Cubs

As Cubs eye outfield options, Brett Jackson expects a breakthrough

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As Cubs eye outfield options, Brett Jackson expects a breakthrough

Maybe Brett Jackson had to hit what manager Dale Sveum called rock bottom.
Thats an overstatement, because its not like the Cubs were surprised when Jackson was so over-matched last year (59 strikeouts in 120 at-bats). They promoted him from Triple-A Iowa in August so that he could see what it takes at this level and forget whatever stubborn ideas he had in his head.
The Cubs are not going to write off a 24-year-old plus defender who has shown a unique combination of power, speed and the willingness to literally run into walls. But they are insistent that Jackson will start this season in Iowa as they continue to weigh their options in the outfield.
Sources said theres mutual interest between the Cubs and Scott Hairston who hit 20 homers in 377 at-bats with the New York Mets last season and a strong opposition to signing free agent Michael Bourn because it would mean losing a second-round draft pick and sacrificing part of their signing-bonus pool.
The Mets have reportedly rejected Hairstons demands two years, 8 million and there could be reasons to sign here. Hairston spent part of his childhood in the Chicago suburbs. His grandfather Sam and father Jerry Sr. played for the White Sox. His older brother Jerry Jr. graduated from Naperville North High School and played for the Cubs.
Hairston is said to be a good clubhouse guy. He was part of the San Diego Padres team that won 91 games in 2010, Jed Hoyers first year as general manager. Between Hairston, David DeJesus, Nate Schierholtz and Dave Sappelt and Alfonso Sorianos need for days off at the age of 37 the Cubs could take a mix-and-match approach in the outfield.
Jackson listened during his exit interview at the end of last season, when the Cubs told him hed be ticketed for Des Moines. He applied those lessons during a November minicamp with Sveum and hitting coaches James Rowson and Rob Deer at the teams complex in Arizona.
But Jackson still expects to force his way into the picture.
I have every intention of making the team, he said over the weekend at Cubs Convention. I have no intention of going to Iowa. Im going to keep working the way I always do. Im confident in my ability and who I am as a player and who Ive become as a player. I know what I need to do and Ive set my mind on that goal and Im not stopping until Im there.
Jackson should have the swagger (2009 first-round pick) and smarts (Cal-Berkeley education) to make those adjustments, like using his top hand more and smoothing out his swing path.
But the front office views Triple-A as the finishing school it was for Anthony Rizzo, who looked so lost in San Diego in 2011, tore up the Pacific Coast League for a half-season and then generated 15 homers and 48 RBI in 87 games with the Cubs.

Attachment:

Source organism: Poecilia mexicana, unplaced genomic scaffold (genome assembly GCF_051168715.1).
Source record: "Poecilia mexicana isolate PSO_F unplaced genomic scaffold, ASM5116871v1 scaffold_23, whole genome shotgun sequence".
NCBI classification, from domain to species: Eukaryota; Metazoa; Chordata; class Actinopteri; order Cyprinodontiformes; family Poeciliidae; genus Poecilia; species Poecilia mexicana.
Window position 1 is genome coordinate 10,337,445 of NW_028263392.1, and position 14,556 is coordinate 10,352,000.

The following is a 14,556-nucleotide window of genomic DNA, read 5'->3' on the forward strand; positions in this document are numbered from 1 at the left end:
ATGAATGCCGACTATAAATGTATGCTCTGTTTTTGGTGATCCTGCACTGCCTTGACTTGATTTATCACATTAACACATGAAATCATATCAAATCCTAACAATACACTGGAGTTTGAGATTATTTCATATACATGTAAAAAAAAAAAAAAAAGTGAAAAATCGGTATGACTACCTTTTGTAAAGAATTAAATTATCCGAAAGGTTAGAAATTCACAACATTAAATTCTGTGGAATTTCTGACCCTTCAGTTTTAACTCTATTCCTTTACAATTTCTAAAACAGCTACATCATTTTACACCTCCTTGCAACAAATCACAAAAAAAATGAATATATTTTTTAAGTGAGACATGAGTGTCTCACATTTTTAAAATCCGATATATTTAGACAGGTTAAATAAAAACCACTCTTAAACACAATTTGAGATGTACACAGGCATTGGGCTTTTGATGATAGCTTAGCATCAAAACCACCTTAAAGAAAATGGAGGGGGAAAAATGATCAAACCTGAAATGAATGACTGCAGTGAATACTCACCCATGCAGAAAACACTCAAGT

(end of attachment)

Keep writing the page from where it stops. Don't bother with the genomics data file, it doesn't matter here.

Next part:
We want (Jackson) to start in Iowa, Hoyer said. Things can happen over the course of a spring with injuries and whatnot, but I think we saw hes got some things he can work on in Iowa. I look at it very, very similarly to the way I looked at things with Rizzo.
(Jackson) can take some of those lessons back to Iowa. If he takes the same attitude Anthony did, I dont see any reason he cant do the same thing.
The strikeouts have become the thing with Jackson, but hes still an all-around player who can work the count and prevent runs in center. He walked 22 times during that 44-game audition, and 11 of his 21 hits went for extra bases. He thinks hes on the verge of a breakthrough.
Strugglings always going to test your confidence levels, Jackson said. Certainly it isnt easy to struggle, but Im a firm believer that struggle is what makes the man, makes the player. I wouldnt be where I am today I wouldnt have learned what I need to adjust for this season if not for last season.
The way I struggled is turning out to be an important lesson for me as a player, to help me evolve as player, to be the player I want to be.

Cubs Talk Podcast: Checking in with Joe & Theo at the Winter Meetings

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USA TODAY

Cubs Talk Podcast: Checking in with Joe & Theo at the Winter Meetings

Tony Andracki goes 1-on-1 with manager Joe Maddon at the Winter Meetings in Las Vegas. The Cubs manager touches on his efforts to put art back into the game, his biggest challenge in 2019, the Cubs' sense of urgency and his thoughts about Matt Nagy and the Bears (:30).